Finding a place to stay proved a little more difficult than I had imagined. At first I was directed by a local to an alpine-style lodge at the foot of a green velvet hill. The place was deserted and the girls jumped to attention when I walked in. I asked them for their cheapest room and they told me it was 100RMB. I asked if I could have a look and was most impressed with the neat twin room and asked if I could stay for 2 nights. They agreed and began processing the paperwork, whereby the young girl asked me for a deposit of 1000RMB. I was shocked and it turned out that I had (substantially!!) misheard the price of the room, it was 400RMB not 100RMB a night. Feeling very embarrassed I tried without success to haggle the deserted hotel down to a more reasonable fare before giving up, apologising and leaving.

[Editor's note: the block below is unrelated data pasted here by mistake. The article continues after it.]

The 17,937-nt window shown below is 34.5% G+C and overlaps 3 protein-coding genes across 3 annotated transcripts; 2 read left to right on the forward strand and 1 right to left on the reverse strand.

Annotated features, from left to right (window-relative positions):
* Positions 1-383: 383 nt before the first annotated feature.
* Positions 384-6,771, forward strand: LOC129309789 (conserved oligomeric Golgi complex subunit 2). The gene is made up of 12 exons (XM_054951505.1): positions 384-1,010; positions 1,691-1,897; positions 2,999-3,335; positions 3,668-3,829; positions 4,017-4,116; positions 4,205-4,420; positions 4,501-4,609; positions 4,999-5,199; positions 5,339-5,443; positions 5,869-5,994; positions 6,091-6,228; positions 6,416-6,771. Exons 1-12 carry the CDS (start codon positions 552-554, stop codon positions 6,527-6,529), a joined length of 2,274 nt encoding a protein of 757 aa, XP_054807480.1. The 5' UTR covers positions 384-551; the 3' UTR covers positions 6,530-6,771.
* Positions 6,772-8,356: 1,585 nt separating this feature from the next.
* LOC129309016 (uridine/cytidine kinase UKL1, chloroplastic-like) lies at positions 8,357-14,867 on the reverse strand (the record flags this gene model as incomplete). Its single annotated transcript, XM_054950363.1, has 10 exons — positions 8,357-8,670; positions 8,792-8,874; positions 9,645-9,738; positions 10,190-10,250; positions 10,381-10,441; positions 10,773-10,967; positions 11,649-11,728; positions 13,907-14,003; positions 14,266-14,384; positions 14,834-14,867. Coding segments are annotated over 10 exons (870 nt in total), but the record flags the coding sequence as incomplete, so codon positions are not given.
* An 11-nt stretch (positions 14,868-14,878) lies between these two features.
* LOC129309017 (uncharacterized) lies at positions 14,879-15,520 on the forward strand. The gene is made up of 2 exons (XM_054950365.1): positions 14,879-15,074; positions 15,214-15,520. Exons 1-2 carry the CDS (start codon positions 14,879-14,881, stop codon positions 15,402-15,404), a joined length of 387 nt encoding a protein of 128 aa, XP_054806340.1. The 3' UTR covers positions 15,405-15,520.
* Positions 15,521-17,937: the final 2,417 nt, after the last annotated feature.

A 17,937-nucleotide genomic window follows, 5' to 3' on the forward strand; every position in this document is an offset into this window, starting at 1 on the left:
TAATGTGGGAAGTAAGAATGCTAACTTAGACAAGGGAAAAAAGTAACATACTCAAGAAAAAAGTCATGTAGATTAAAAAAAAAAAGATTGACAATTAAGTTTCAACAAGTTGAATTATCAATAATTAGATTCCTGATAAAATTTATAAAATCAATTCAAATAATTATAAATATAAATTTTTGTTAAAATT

Another 3 hotels, small and also seemingly with few customers, refused to drop their prices lower than 200RMB. Eventually, as the street and hotels were fast running out, I found a place willing to house me for 150RMB a night. For this I got my own 3-bed room, a shower just across the hall and breakfast.

I was able to observe the entire town...

It was around 3pm when I wandered back out into Aershan Town to have a look around and the population seemed to have increased exponentially. Not only that, but people were filling up every shop to capacity and I could barely get through the doors, let alone get served. I soon discovered the reason for this in the huge tour buses swamping the tiny bus station car park. Fortunately for me the tourists weren’t here to climb the hill and so I left them in search of less frantic climes.

The hill, which appears to have no name, is an easy 15-minute climb through a carpet of fireworks, or so the rich windswept wildflowers seemed to me. The view from the top of the hill was much better than the climb might suggest and I was able to observe the entire town like a square with the smooth green curves of the hills beyond.